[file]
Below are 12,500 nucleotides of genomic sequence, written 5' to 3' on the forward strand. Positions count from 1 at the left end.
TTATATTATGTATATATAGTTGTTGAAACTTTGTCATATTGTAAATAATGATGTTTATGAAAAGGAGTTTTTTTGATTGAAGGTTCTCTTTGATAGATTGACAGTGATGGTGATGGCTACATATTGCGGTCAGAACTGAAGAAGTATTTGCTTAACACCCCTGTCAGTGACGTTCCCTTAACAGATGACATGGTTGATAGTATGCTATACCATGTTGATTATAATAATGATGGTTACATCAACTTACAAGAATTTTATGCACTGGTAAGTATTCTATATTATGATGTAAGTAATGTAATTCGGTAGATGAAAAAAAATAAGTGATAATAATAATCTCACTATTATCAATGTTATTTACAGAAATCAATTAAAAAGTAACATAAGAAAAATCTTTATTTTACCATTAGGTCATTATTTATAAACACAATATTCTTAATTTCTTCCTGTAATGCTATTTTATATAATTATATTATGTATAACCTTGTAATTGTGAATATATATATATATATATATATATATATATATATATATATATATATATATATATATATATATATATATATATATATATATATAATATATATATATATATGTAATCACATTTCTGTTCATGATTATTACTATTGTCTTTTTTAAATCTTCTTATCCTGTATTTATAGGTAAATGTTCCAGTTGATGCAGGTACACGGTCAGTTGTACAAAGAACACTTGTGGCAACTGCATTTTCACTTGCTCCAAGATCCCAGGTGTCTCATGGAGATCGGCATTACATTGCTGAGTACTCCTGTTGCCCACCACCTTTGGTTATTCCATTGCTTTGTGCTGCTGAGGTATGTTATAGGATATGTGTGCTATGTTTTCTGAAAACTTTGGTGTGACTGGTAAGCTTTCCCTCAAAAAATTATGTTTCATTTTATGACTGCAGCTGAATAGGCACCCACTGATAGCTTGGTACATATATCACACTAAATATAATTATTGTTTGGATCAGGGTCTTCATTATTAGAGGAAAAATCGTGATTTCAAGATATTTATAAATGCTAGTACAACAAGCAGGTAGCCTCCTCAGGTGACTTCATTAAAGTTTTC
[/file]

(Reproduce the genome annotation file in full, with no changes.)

Below are 12,500 nucleotides of genomic sequence, written 5' to 3' on the forward strand. Positions count from 1 at the left end.
TTATATTATGTATATATAGTTGTTGAAACTTTGTCATATTGTAAATAATGATGTTTATGAAAAGGAGTTTTTTTGATTGAAGGTTCTCTTTGATAGATTGACAGTGATGGTGATGGCTACATATTGCGGTCAGAACTGAAGAAGTATTTGCTTAACACCCCTGTCAGTGACGTTCCCTTAACAGATGACATGGTTGATAGTATGCTATACCATGTTGATTATAATAATGATGGTTACATCAACTTACAAGAATTTTATGCACTGGTAAGTATTCTATATTATGATGTAAGTAATGTAATTCGGTAGATGAAAAAAAATAAGTGATAATAATAATCTCACTATTATCAATGTTATTTACAGAAATCAATTAAAAAGTAACATAAGAAAAATCTTTATTTTACCATTAGGTCATTATTTATAAACACAATATTCTTAATTTCTTCCTGTAATGCTATTTTATATAATTATATTATGTATAACCTTGTAATTGTGAATATATATATATATATATATATATATATATATATATATATATATATATATATATATATATATATATATATATATATATATATAATATATATATATATATGTAATCACATTTCTGTTCATGATTATTACTATTGTCTTTTTTAAATCTTCTTATCCTGTATTTATAGGTAAATGTTCCAGTTGATGCAGGTACACGGTCAGTTGTACAAAGAACACTTGTGGCAACTGCATTTTCACTTGCTCCAAGATCCCAGGTGTCTCATGGAGATCGGCATTACATTGCTGAGTACTCCTGTTGCCCACCACCTTTGGTTATTCCATTGCTTTGTGCTGCTGAGGTATGTTATAGGATATGTGTGCTATGTTTTCTGAAAACTTTGGTGTGACTGGTAAGCTTTCCCTCAAAAAATTATGTTTCATTTTATGACTGCAGCTGAATAGGCACCCACTGATAGCTTGGTACATATATCACACTAAATATAATTATTGTTTGGATCAGGGTCTTCATTATTAGAGGAAAAATCGTGATTTCAAGATATTTATAAATGCTAGTACAACAAGCAGGTAGCCTCCTCAGGTGACTTCATTAAAGTTTTC